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Daily Dose

Summer Viruses

1:30 to read

June….now seems like officially summer, although there are still some schools around the country in session, and even a couple in Dallas.  So, with summer here it is check up time in my pediatric office.  That means most days I am seeing very few sick patients, and most of the patients who come in for a visit other than a check up have a rash, a bug bite or maybe a swimmer’s ear.


But, with that being said there are also always some of those pesky summer viruses hanging around and many of them appear with just a fever. Many of the “sick” children I am seeing only have a fever, some of whom have a temperature as high as 103-104 degrees, with very few other symptoms.  Although these kids have a significant fever, once they are given an over the counter product like acetaminophen or ibuprofen they feel pretty well and even play for awhile. 


Fever is often just a symptom of a viral infection and these summer viruses have names…enterovirus, adenovirus, and even some left over parainfluenza virus.  We are definitely out of flu season….at least till next year.


Some of these summer viruses may have associated rashes which are more common with summer viral infections than winter viruses.


I have seen some kids with these summer viruses with prolonged fever, even 5-7 days which is a bit longer than a pediatrician and a parent want to see. But, with that being said, when I have seen these children they appear to look well and have not had any other physical findings.  I have often seen them again after having 5 or more days of fever, and it seems that many of them have adenoviral infections.  Adenovirus may also cause a myriad of other symptoms than just fever, including pink eye, sore throat, abdominal pain and vomiting and diarrhea and tummy cramps.  Rarely, some children will develop blood in their urine without having a urinary tract infection. 


Parents often ask me….where did they catch this? Remember that these are just viral infections and that there is not a vaccine for adenovirus. Once we see one virus in the community I know I will continue to see more and more children as it is “passed around”.  Best thing to do is to keep up good hand washing and keep your child home from the pool or summer activities if they have a fever.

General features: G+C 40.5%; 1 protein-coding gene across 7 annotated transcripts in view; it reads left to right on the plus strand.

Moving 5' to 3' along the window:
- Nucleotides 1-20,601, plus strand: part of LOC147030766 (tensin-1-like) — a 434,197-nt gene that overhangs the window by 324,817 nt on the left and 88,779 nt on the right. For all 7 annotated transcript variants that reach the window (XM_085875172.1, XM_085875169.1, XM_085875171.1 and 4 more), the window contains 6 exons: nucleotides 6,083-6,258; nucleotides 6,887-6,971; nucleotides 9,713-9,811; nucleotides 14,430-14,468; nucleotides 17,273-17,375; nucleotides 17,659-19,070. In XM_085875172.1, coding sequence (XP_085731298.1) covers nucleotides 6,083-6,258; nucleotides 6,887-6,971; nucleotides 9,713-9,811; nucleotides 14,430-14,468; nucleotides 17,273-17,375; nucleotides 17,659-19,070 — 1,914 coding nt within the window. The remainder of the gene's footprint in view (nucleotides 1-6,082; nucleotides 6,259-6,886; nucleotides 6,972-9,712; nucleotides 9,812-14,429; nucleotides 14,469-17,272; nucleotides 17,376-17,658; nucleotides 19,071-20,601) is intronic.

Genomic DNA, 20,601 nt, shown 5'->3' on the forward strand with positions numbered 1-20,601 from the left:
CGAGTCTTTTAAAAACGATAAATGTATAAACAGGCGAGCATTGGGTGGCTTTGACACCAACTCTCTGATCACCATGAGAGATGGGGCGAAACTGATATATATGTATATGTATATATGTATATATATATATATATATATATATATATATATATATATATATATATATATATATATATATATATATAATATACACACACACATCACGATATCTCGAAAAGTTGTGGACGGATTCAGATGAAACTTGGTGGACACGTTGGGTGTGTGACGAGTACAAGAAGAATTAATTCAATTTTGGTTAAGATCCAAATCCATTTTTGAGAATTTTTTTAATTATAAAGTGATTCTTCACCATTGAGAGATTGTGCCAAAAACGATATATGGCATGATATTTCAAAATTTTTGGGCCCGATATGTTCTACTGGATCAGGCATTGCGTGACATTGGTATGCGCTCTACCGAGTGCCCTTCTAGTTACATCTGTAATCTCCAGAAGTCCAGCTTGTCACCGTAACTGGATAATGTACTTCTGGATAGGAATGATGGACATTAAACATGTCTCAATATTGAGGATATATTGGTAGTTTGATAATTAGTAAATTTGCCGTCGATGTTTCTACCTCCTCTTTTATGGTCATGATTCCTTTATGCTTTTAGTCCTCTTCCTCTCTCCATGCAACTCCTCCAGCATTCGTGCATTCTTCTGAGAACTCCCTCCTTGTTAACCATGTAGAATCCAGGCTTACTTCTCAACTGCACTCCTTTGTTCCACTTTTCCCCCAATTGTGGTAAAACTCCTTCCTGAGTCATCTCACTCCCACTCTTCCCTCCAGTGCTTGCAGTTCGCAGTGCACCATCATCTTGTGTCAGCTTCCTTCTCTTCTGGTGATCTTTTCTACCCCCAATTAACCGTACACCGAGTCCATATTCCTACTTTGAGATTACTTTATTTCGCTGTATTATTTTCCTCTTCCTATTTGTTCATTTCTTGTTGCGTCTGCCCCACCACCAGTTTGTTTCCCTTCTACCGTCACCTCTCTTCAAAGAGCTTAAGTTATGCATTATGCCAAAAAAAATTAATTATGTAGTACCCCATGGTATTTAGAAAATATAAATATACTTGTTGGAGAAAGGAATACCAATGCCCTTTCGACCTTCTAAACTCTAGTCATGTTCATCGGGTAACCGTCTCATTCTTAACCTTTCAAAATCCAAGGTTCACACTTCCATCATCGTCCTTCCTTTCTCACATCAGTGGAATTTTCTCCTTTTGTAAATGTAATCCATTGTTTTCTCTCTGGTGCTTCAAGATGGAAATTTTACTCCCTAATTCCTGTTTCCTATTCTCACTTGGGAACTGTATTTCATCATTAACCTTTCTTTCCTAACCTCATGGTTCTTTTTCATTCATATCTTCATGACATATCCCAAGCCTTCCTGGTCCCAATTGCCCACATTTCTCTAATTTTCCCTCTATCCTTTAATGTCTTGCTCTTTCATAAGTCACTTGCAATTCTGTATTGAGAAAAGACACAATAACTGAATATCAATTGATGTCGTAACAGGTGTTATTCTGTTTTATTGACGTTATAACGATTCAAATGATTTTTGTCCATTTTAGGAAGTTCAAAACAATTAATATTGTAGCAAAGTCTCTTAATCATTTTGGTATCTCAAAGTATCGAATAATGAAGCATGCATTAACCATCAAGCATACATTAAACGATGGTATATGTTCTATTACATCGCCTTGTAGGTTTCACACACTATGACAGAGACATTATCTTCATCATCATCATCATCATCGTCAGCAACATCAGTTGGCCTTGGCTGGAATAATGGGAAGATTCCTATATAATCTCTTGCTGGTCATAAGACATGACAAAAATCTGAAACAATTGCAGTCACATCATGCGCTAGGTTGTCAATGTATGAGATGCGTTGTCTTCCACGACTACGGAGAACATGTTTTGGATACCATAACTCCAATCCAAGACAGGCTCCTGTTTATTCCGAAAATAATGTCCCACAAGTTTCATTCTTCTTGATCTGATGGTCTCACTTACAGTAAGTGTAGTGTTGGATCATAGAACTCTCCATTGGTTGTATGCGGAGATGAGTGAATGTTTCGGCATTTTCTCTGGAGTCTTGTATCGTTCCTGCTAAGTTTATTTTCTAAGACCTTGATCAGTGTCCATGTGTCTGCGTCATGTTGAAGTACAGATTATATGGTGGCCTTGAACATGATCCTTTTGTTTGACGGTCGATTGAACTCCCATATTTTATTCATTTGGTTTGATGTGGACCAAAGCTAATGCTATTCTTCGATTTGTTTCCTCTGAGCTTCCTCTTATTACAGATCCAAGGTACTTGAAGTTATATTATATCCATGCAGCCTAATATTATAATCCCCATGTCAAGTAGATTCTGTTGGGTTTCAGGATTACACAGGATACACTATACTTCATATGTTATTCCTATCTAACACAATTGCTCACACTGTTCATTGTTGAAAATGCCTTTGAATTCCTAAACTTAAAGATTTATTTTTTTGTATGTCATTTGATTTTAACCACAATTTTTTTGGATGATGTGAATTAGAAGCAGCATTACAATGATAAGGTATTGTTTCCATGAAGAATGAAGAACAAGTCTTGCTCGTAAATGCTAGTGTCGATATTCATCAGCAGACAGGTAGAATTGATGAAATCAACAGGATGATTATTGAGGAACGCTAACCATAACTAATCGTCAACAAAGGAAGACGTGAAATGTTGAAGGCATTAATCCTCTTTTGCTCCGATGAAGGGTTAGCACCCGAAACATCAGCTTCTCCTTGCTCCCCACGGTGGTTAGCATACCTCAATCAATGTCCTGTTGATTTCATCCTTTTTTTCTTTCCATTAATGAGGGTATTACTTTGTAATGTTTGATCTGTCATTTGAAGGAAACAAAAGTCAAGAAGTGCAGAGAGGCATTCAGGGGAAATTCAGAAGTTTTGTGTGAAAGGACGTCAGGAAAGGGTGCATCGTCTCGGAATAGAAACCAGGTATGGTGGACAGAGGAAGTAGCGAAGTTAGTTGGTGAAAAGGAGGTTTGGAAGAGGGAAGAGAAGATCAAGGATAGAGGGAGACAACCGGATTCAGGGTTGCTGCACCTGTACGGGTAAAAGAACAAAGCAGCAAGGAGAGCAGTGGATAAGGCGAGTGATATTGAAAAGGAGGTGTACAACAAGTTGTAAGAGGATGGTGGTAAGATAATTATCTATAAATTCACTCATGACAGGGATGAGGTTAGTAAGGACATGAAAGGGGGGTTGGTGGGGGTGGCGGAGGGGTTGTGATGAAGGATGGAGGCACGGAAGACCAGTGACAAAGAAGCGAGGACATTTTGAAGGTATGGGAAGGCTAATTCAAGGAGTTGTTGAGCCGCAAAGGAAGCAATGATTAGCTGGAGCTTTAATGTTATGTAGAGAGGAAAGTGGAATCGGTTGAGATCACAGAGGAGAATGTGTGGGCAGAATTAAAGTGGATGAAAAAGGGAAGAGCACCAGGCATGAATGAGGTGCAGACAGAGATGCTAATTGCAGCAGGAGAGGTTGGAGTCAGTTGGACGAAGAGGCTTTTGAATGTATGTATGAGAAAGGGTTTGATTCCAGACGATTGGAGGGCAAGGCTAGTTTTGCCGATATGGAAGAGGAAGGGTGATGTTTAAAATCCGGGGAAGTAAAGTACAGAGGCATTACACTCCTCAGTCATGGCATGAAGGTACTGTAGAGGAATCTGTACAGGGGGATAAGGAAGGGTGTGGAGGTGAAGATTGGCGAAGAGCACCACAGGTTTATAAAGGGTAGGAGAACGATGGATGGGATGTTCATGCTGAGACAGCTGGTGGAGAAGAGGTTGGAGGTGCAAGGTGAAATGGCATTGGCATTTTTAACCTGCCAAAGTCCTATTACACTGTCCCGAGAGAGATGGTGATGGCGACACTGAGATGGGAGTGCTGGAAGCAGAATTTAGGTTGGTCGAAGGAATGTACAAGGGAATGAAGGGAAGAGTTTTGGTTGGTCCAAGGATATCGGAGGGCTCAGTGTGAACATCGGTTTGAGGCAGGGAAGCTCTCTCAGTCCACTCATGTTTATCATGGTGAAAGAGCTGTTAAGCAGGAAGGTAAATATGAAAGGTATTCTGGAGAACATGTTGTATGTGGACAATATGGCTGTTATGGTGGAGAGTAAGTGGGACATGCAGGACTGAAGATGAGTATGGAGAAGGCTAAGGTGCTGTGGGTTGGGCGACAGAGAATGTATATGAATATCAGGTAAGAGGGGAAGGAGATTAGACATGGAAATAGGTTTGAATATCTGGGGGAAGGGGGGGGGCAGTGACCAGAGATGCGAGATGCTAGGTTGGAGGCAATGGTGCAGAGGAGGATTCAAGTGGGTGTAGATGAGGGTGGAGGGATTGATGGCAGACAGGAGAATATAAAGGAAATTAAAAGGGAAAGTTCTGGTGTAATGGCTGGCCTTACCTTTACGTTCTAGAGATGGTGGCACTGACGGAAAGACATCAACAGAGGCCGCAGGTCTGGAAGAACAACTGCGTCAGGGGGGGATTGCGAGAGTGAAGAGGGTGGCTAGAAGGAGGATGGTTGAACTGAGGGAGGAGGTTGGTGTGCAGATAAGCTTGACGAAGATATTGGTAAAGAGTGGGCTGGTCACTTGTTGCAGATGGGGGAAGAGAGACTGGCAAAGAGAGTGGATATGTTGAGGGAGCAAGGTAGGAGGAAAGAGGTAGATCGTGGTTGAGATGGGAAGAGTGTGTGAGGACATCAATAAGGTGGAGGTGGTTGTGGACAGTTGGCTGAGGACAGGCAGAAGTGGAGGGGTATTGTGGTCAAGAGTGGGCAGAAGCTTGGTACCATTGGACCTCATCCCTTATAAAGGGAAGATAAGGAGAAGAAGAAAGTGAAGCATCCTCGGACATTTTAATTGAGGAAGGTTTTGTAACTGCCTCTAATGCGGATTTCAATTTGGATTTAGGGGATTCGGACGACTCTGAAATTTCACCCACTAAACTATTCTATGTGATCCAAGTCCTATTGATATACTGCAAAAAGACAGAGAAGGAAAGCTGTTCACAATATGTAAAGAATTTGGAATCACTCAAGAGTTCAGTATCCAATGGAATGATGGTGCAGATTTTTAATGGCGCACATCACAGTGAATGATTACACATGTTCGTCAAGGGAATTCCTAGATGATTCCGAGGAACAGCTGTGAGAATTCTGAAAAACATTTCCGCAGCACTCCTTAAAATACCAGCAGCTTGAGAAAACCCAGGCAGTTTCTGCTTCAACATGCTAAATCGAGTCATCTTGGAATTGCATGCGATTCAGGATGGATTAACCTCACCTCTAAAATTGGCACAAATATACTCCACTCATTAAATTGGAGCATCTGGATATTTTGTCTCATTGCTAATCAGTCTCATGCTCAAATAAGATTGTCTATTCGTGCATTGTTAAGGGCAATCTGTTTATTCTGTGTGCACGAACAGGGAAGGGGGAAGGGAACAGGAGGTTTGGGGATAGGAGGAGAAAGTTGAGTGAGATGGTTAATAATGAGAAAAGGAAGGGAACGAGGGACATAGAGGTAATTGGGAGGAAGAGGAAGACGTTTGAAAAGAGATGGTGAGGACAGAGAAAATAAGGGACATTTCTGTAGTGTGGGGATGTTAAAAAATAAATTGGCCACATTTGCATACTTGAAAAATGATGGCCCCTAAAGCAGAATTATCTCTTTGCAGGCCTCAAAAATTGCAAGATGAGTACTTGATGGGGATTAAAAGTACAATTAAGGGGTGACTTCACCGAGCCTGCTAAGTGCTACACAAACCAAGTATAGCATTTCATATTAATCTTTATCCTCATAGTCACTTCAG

Daily Dose

Enterovirus Continues to Spread

1.15 to read

Enterovirus infections are in the news and are causing a lot of parental anxiety. While enterovirus D-68 has caused some serious illness in children, especially in the midwest and now spreading to the northeastern states, you have to remember that there are many other children who handle this virus just like a bad cold.

Enteroviruses have been around for a long fact polio is an enterovirus. But thankfully there is a vaccine for polio.  The hundreds of other enteroviral infections continue to cause upper respiratory symptoms, viral meningitis, as well as vomiting and diarrhea.  In most cases when you have many of these symptoms you don’t even think to “name the virus”.

Enterovirus D-68 was first reported in 1968 (so the name) but it was in 2008-2012 when it again began to be identified and was reported in the literature.  Enteroviruses typically peak in late summer and early fall, so this is the time of year that we expect to see a peak in these infections.

The typical symptoms with a  D-68 infection are upper respiratory with sore throat, runny nose, and a cough. Only about 25% of patients are even reporting a fever. In some cases, especially in children who have an underlying history of asthma or wheezing, there have been more severe symptoms with difficulty breathing, wheezing, and respiratory distress. In these instances the children have been admitted to the hospital for supportive care, which includes IV hydration, bronchodilator therapy, and supplemental oxygen.  In some cases a child may require intensive care. Fortunately, there have not been any deaths associated with enterovirus D-68. 

The bottom line? This is yet another respiratory illness that may cause more severe symptoms in some children. We also see this with other viruses such as RSV and flu which will be circulating later this fall and winter.  What parents do need to know is that if your child is sick and seems to be having ANY difficulty breathing you need to call your doctor or go to the ER. 

If your child is sick, keep them home from school. If you are sick don’t go to work or volunteer in the school cafeteria. To stay healthy over the ensuing “sick” season promote good hand washing and cough hygiene. Lastly, everyone over the age of 6 months needs a flu vaccine.




Daily Dose

Summer Viruses Are Gearing Up


Is it hot enough for you? Summer is here for a bit! Winter viruses are a distant memory (good bye flu and RSV), summer viruses which have been laying dormant are once again rearing their angry heads.

My office has been overflowing with really hot feverish kids of all ages.   I think the most likely culprit for much of the illness we are seeing right now is an enteroviral infection.  For some reason, it makes us parents feel better if we can “name that virus”, seems to help validate the illness.  

Enteroviral infections typically cause a non-specific febrile illness and with that you can see fairly high fever. In other words, just like the thermometer as summer heat arrives , 101-104 degrees of fever is not uncommon in these patients.  Remember the mantra, “fever is our friend”. I think it is almost worse to have a high fever in the summer as you are even more uncomfortable because it is already hot!